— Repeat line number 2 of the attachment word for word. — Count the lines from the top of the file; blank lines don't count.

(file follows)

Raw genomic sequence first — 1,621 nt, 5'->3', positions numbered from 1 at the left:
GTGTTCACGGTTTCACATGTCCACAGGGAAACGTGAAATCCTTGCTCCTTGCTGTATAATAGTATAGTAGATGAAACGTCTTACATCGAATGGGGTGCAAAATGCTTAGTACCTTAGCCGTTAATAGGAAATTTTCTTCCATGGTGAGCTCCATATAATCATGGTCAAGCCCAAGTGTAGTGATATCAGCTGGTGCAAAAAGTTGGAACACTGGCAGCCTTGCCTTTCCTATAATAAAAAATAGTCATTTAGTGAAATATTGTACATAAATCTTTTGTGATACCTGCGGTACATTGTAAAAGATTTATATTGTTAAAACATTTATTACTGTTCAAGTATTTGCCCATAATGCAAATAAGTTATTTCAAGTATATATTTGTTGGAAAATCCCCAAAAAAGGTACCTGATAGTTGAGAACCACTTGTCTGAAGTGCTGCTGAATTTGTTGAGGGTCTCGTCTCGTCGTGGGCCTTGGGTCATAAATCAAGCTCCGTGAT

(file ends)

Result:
GTGTTCACGGTTTCACATGTCCACAGGGAAACGTGAAATCCTTGCTCCTTGCTGTATAATAGTATAGTAGATGAAACGTCTTACATCGAATGGGGTGCAAAATGCTTAGTACCTTAGCCGTTAATAGGAAATTTTCTTCCATGGTGAGCTCCATATAATCATGGTCAAGCCCAAGTGTAGTGATATCAGCTGGTGCAAAAAGTTGGAACACTGGCAGCCTTGCCTTTCCTATAATAAAAAATAGTCATTTAGTGAAATATTGTACATAAATCTTTTGTGATACCTGCGGTACATTGTAAAAGATTTATATTGTTAAAACATTTATTACTGTTCAAGTATTTGCCCATAATGCAAATAAGTTATTTCAAGTATATATTTGTTGGAAAATCCCCAAAAAAGGTACCTGATAGTTGAGAACCACTTGTCTGAAGTGCTGCTGAATTTGTTGAGGGTCTCGTCTCGTCGTGGGCCTTGGGTCATAAATCAAGCTCCGTGAT